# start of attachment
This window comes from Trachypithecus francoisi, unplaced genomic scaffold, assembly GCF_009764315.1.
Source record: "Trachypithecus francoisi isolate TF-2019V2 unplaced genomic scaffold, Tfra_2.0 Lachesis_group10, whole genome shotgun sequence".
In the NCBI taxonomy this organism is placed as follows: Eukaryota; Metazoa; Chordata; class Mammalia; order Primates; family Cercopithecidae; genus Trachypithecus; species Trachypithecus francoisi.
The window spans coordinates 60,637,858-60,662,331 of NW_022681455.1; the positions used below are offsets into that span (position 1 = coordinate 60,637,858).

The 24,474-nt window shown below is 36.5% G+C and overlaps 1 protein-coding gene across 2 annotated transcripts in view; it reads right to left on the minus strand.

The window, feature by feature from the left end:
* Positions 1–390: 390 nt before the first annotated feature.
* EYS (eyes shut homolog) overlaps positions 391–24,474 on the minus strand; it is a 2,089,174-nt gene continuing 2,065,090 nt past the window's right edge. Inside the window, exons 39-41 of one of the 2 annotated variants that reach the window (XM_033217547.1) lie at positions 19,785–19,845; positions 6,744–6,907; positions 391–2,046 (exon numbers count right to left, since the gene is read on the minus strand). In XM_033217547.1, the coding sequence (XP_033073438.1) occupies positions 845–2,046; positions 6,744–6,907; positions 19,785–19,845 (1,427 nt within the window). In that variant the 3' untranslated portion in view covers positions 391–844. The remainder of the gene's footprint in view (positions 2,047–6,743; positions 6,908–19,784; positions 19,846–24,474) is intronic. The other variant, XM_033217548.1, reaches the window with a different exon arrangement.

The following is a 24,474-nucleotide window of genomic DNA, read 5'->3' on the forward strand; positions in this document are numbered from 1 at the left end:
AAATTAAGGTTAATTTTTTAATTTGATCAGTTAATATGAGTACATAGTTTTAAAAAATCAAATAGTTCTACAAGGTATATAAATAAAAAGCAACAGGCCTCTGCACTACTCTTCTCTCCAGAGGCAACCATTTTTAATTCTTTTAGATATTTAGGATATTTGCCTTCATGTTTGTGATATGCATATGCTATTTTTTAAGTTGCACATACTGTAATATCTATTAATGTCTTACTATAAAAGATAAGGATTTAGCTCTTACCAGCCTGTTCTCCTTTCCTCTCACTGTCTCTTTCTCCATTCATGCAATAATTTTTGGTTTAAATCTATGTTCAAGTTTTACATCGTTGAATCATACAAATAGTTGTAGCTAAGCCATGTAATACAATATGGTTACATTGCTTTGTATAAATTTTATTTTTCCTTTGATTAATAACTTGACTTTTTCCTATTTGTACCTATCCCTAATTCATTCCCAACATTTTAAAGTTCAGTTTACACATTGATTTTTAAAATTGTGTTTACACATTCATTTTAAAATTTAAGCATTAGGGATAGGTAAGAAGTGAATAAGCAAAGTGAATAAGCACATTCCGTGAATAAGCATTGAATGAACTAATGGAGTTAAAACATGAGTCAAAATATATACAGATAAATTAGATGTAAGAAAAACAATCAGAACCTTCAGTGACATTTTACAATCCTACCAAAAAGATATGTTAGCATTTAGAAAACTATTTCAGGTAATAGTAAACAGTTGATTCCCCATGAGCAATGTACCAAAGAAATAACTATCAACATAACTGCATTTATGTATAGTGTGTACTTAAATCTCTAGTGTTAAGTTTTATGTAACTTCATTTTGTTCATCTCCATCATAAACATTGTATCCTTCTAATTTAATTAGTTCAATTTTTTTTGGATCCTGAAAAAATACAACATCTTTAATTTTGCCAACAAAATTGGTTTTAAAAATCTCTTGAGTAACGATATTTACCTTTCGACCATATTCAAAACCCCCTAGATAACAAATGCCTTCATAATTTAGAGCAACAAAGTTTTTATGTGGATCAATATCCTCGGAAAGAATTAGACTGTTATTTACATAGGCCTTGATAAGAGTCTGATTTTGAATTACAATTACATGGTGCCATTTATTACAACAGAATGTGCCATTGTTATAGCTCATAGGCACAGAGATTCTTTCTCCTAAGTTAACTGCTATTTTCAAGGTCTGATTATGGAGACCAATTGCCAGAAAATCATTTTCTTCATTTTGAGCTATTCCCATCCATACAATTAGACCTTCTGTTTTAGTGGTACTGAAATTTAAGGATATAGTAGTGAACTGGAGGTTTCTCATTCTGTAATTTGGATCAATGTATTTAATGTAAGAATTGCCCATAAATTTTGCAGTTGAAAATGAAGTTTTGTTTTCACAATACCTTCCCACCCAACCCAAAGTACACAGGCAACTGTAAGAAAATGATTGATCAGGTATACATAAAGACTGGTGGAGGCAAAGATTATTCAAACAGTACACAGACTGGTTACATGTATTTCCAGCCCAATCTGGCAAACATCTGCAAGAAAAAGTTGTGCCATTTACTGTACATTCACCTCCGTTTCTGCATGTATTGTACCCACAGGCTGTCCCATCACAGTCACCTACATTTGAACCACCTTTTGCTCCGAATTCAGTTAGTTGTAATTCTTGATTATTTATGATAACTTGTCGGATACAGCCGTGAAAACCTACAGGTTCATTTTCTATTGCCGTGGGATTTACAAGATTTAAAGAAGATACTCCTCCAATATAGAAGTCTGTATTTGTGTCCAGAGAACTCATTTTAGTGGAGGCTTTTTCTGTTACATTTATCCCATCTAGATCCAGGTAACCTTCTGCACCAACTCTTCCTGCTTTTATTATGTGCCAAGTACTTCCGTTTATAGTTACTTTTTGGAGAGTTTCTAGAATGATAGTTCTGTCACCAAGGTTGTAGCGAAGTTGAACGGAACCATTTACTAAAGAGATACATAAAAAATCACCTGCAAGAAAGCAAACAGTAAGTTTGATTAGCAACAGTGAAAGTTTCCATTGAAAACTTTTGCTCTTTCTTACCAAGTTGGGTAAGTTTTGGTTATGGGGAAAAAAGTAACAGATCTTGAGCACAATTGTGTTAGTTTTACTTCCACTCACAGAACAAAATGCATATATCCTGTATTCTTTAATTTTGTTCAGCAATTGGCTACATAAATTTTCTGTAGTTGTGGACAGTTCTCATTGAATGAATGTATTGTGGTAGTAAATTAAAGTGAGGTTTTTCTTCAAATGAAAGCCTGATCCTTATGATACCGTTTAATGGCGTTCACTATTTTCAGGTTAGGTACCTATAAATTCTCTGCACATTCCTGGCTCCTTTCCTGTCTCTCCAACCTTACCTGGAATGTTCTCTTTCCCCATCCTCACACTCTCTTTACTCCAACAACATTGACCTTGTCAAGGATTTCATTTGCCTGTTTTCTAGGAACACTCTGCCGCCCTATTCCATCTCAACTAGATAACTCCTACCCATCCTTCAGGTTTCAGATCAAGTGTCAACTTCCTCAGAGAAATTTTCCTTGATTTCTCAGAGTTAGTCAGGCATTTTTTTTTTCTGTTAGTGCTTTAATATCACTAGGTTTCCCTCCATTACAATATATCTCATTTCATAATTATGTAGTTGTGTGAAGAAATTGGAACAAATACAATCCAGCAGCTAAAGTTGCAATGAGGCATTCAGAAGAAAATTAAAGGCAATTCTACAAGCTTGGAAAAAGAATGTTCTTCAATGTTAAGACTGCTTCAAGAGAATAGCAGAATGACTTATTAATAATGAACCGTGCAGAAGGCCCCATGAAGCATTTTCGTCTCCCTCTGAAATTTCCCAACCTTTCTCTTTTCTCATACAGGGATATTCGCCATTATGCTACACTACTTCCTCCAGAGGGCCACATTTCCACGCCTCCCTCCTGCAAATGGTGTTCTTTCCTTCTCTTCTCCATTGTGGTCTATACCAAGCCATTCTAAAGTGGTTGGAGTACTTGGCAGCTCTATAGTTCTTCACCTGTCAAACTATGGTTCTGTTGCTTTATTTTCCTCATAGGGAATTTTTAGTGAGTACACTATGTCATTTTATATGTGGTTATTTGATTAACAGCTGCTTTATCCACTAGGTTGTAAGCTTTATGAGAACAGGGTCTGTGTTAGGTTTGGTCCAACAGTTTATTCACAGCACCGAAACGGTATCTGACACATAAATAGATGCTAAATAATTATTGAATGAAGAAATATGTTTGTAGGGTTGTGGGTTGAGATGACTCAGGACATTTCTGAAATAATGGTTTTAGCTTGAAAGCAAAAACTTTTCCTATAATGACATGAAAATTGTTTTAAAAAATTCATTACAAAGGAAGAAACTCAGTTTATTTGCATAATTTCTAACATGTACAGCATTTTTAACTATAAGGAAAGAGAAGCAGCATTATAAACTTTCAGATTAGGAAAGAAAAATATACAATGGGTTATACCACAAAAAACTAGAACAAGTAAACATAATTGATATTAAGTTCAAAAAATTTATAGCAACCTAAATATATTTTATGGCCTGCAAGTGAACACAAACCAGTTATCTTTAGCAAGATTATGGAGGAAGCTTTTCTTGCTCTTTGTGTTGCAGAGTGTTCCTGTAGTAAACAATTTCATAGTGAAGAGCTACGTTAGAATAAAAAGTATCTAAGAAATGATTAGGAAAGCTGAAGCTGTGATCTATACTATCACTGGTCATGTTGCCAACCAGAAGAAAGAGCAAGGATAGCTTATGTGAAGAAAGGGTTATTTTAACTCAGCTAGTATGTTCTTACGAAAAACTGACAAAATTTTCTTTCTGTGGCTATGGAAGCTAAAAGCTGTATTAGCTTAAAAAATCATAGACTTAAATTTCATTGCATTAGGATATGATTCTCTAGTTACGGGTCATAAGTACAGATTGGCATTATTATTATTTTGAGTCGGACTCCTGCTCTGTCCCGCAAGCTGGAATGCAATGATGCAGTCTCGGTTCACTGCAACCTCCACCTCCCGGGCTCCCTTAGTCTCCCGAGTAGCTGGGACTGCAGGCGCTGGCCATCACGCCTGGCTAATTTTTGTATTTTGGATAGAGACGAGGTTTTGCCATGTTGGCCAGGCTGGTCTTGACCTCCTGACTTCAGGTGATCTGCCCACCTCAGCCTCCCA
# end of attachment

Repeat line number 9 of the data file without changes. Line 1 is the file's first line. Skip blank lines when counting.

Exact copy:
The following is a 24,474-nucleotide window of genomic DNA, read 5'->3' on the forward strand; positions in this document are numbered from 1 at the left end: